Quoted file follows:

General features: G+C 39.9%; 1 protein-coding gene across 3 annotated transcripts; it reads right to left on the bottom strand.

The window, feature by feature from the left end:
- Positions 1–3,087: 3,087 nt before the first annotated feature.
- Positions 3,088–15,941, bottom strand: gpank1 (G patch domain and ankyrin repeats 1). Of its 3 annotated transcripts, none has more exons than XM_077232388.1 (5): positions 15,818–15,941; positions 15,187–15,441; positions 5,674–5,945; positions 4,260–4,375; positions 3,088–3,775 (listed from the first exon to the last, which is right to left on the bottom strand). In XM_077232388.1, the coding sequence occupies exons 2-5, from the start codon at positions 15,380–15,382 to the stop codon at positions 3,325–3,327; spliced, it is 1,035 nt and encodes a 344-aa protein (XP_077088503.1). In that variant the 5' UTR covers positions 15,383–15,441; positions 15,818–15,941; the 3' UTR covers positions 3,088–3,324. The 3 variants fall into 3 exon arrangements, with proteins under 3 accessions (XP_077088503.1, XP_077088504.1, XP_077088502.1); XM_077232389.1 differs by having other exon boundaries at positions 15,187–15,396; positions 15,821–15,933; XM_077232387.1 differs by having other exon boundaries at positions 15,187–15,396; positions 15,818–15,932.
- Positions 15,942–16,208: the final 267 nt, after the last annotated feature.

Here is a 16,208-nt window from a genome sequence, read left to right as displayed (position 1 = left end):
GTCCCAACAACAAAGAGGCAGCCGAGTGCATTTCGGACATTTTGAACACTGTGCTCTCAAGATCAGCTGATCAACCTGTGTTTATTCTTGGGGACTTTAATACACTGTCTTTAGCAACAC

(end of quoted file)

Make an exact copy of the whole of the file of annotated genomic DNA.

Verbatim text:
General features: G+C 39.9%; 1 protein-coding gene across 3 annotated transcripts; it reads right to left on the bottom strand.

The window, feature by feature from the left end:
- Positions 1–3,087: 3,087 nt before the first annotated feature.
- Positions 3,088–15,941, bottom strand: gpank1 (G patch domain and ankyrin repeats 1). Of its 3 annotated transcripts, none has more exons than XM_077232388.1 (5): positions 15,818–15,941; positions 15,187–15,441; positions 5,674–5,945; positions 4,260–4,375; positions 3,088–3,775 (listed from the first exon to the last, which is right to left on the bottom strand). In XM_077232388.1, the coding sequence occupies exons 2-5, from the start codon at positions 15,380–15,382 to the stop codon at positions 3,325–3,327; spliced, it is 1,035 nt and encodes a 344-aa protein (XP_077088503.1). In that variant the 5' UTR covers positions 15,383–15,441; positions 15,818–15,941; the 3' UTR covers positions 3,088–3,324. The 3 variants fall into 3 exon arrangements, with proteins under 3 accessions (XP_077088503.1, XP_077088504.1, XP_077088502.1); XM_077232389.1 differs by having other exon boundaries at positions 15,187–15,396; positions 15,821–15,933; XM_077232387.1 differs by having other exon boundaries at positions 15,187–15,396; positions 15,818–15,932.
- Positions 15,942–16,208: the final 267 nt, after the last annotated feature.

Here is a 16,208-nt window from a genome sequence, read left to right as displayed (position 1 = left end):
GTCCCAACAACAAAGAGGCAGCCGAGTGCATTTCGGACATTTTGAACACTGTGCTCTCAAGATCAGCTGATCAACCTGTGTTTATTCTTGGGGACTTTAATACACTGTCTTTAGCAACAC